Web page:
1Cole, A., Cole, C., 2015. An Overview of Aridland Ciénagas, With Proposals for Their Classification, Restoration and Preservation. The New Mexico Botanist, 4, 28-56.

2Hendrickson, D.A., Minckley, W.L., 1984. Cienegas: Vanishing climax communities of the American Southwest. Desert Plants, 6, 130-176.

3Minckley, T.A., Turner, D.S., Weinstein, S.R., 2013. The relevance of wetland conservation in arid regions: A re-examination of vanishing communities in the American Southwest. Journal of Arid Environments, 88, 213-221.

[contribution by Peyton Lisenby, July 2018]


Vlei (southern Africa)

The word ‘vlei’ (plural ‘vleis’) is an Afrikaans word for wetland that is believed to have originated from the Dutch word ‘vallei’ (valley) and has been recorded in written text since the 1800s. It is a commonly used term in southern Africa, and is used in many formal wetland names in South Africa (e.g. Groenvlei, Seekoeivlei), Namibia (e.g. Sossusvlei) and Zimbabwe (e.g. Zungwi vlei).

Vlei is best defined as a stretch of low lying ground that is either permanently marshy or is flooded in the rainy season to form a shallow lake [1] but is used rather broadly for a range of wetland types, including floating bogs (Vankervelsvlei), lakes (Groenvlei – Figure 1), pans (Sossusvlei – Figure 2), and valley fill and floodplain wetlands. Vleis can form in various topographic lows, ranging from active or inactive dune fields (Sossousvlei, Vankervelsvlei – see Irving and Meadows, 1997) to valley bottom (Wakkerstroom vlei – see Joubert and Ellery, 2013) and floodplain type settings (Hlatikulu vlei – see Grenfell et al., 2009). Vleis are net depositional landscapes and span various dryland climates from hyperarid or arid (Sossusvlei) to subhumid (Hlatikulu vlei). In drier regions, vleis are mostly endorheic, whereas in wetter areas, vleis tend to be part of exhoreic drainage networks.

GroenvleiFigure 1: Google Earth image of the perennial Groenvlei in the southern Cape, South Africa, showing extensive reed beds along the northern and eastern lake margins.  The image is centered on S 34° 1’48.03″, E 22°51’17.60″.

SossusvleiFigure 2: Oblique Google Earth image of Sossusvlei in the Namib Desert, Namibia.  The image is centered on S 24°44’23.29″, E 15°17’15.34″.

Vleis are seen as important owing to the range of ecosystem services that they provide. Vleis support important aquatic habitats for amphibians, birds (especially waterfowl), insects and – historically at least – other wildlife, including large mammals (e.g. hippopotami). Some animals are even named after their association and dependence on the permanence of green vegetation such as the vlei rat (Ottomys irroratus) (Curtis and Perrin, 1979). Intact sequences of vlei sediments can be used to reconstruct climate change records, as is the case for Vankervelsvlei in South Africa, which has a sediment and pollen stratigraphy that dates back 40 000 years (Irving and Meadows, 1997). Some vleis have protected status (e.g the Ramsar-listed Seekoeivlei in eastern South Africa – Tooth et al., 2002) but even then, many have been targeted for agriculture and grazing, leading to damage or loss of many ecosystem services (e.g. McCarthy et al., 2010).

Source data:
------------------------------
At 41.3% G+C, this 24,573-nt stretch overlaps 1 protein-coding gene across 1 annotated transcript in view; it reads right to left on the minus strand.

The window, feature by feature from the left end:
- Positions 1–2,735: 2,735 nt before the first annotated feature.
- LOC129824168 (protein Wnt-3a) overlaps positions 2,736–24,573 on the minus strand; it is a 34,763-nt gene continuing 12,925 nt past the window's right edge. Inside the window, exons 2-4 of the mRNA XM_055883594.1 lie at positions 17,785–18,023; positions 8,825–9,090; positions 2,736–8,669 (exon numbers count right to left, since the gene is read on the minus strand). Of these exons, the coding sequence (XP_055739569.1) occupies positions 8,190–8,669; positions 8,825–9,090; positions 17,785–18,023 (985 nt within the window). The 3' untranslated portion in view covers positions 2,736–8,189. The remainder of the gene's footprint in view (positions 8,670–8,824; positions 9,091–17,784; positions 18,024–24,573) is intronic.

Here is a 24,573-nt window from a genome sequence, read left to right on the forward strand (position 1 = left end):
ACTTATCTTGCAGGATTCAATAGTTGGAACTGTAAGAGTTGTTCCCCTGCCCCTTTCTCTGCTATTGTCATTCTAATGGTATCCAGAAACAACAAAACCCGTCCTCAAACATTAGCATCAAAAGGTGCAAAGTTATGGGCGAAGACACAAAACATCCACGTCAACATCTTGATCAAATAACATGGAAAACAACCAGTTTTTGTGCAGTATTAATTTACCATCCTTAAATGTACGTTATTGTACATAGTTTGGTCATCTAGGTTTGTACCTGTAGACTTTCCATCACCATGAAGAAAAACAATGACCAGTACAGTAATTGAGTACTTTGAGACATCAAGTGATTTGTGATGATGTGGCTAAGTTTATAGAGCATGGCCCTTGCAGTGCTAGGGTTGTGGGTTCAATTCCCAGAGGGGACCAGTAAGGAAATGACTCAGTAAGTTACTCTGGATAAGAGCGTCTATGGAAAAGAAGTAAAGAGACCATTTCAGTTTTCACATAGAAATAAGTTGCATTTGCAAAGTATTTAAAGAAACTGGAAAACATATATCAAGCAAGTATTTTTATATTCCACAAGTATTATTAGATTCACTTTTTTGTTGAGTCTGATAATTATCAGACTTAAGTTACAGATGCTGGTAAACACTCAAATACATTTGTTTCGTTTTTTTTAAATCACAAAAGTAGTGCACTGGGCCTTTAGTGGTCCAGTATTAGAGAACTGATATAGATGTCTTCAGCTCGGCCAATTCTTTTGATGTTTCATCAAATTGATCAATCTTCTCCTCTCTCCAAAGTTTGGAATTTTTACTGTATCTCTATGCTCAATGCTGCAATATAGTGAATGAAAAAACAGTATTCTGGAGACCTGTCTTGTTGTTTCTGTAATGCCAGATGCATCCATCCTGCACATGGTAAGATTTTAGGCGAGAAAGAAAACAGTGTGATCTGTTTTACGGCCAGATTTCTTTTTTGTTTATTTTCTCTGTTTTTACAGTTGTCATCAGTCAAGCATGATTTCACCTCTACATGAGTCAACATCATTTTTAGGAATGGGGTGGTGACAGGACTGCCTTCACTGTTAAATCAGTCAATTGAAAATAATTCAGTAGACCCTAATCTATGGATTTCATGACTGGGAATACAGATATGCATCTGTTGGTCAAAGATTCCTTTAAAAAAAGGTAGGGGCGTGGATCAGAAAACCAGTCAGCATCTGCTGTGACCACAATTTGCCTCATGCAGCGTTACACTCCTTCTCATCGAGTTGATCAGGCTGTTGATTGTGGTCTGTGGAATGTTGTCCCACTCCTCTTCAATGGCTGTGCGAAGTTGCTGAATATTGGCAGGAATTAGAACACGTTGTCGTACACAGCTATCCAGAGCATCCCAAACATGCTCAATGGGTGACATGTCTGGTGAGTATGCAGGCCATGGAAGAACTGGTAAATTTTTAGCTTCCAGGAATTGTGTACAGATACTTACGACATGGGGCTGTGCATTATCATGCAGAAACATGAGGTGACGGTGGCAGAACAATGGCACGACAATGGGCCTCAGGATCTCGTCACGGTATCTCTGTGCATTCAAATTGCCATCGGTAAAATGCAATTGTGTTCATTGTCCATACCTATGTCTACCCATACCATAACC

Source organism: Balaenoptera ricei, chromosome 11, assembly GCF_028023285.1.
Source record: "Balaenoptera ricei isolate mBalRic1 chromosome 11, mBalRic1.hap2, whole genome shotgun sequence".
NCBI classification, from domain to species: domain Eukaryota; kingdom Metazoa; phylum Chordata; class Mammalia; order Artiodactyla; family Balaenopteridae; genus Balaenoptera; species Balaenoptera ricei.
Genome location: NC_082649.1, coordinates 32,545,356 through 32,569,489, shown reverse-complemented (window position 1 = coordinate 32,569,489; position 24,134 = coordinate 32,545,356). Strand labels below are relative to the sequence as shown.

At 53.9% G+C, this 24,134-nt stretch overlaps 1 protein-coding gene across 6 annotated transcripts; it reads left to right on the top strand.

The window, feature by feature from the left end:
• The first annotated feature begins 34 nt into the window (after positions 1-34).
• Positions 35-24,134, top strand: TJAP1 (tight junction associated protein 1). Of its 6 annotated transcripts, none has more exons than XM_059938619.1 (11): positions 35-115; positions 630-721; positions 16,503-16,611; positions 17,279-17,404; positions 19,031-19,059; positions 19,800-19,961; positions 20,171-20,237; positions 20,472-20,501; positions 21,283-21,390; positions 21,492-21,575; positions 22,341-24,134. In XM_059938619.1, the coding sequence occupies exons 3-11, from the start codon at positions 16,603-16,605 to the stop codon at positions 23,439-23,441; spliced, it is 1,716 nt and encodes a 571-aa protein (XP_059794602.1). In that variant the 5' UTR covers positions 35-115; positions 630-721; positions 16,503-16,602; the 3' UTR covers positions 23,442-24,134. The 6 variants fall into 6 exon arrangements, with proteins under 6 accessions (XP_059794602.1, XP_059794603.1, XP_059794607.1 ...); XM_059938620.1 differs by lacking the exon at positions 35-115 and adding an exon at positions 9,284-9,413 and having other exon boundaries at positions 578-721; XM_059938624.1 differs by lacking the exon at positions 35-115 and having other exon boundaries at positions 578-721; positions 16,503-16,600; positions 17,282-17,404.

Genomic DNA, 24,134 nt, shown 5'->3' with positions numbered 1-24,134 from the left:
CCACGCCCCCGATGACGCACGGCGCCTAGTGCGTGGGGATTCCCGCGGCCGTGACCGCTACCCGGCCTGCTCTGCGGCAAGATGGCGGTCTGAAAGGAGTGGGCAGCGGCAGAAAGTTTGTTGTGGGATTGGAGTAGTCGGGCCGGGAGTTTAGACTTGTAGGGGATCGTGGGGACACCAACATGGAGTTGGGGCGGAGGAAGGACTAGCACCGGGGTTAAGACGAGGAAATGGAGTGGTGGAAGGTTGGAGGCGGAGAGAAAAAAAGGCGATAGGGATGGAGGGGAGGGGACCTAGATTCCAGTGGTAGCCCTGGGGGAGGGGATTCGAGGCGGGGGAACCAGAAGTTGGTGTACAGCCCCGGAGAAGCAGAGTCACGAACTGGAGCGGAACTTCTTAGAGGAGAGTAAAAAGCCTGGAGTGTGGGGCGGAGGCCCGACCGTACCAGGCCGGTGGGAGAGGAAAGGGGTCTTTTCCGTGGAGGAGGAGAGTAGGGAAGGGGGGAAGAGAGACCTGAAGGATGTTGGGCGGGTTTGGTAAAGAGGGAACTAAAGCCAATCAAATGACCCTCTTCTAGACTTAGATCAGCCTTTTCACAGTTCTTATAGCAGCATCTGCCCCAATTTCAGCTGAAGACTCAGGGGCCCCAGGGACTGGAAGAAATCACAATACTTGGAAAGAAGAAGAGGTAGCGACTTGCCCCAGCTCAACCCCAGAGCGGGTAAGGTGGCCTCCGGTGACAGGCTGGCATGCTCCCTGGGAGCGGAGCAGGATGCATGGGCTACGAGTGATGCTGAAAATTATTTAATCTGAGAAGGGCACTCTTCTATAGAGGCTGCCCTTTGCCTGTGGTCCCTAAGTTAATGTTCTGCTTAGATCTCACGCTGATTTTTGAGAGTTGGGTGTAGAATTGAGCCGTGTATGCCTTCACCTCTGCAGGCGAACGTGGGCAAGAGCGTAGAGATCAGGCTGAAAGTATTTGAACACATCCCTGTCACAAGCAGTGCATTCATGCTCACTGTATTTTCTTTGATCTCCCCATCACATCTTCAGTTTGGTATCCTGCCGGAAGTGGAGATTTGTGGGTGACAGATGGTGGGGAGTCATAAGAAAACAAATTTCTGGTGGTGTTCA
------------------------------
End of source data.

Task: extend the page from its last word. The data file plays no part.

[1] Source of definition: http://www.saramsar.com/2016/04/umgeni-vlei-nature-reserve.html


Curtis, B.A., Perrin, M.R., 1979. Food preferences of the vlei rat (Otomys irroratus) and the four-striped mouse (Rhabdomys pumilio). Afr. Zool. 14, 224–229.

Grenfell, M.C., Ellery, W.N., Grenfell, S.E., 2009. Valley morphology and sediment cascades within a wetland system in the KwaZulu-Natal Drakensberg Foothills, Eastern South Africa. Catena, 78, 20–35.

Irving, S.J.E., Meadows, M.E., 1997. Radiocarbon Chronology and Organic Matter Accumulation at Vankervelsvlei, Near Knysna, South Africa. South Afr. Geogr. J. 79, 101–105. https://doi.org/10.1080/03736245.1997.9713630

Joubert, R., Ellery, W.N., 2013. Controls on the formation of Wakkerstroom Vlei, Mpumalanga province, South Africa. Afr. J. Aquat. Sci. 38, 135–151. https://doi.org/10.2989/16085914.2012.762897

McCarthy, T.S., Tooth, S., Kotze, D.C., Collins, N., Wandrag, G., Pike, T., 2010. The role of geomorphology in evaluating remediation options for floodplain wetlands: the case of Ramsar-listed Seekoeivlei, eastern South Africa, Wetlands Ecology and Management, 18, 119-134.

Tooth, S., McCarthy, T.S., Brandt, D., Hancox, P.J., Morris, R., 2002. Geological controls on the formation of alluvial meanders and floodplain wetlands: the example of the Klip River, eastern Free State, South Africa. Earth Surface Processes and Landforms, 27, 797-815.

[Contribution by Bennie van der Waal, August 2018]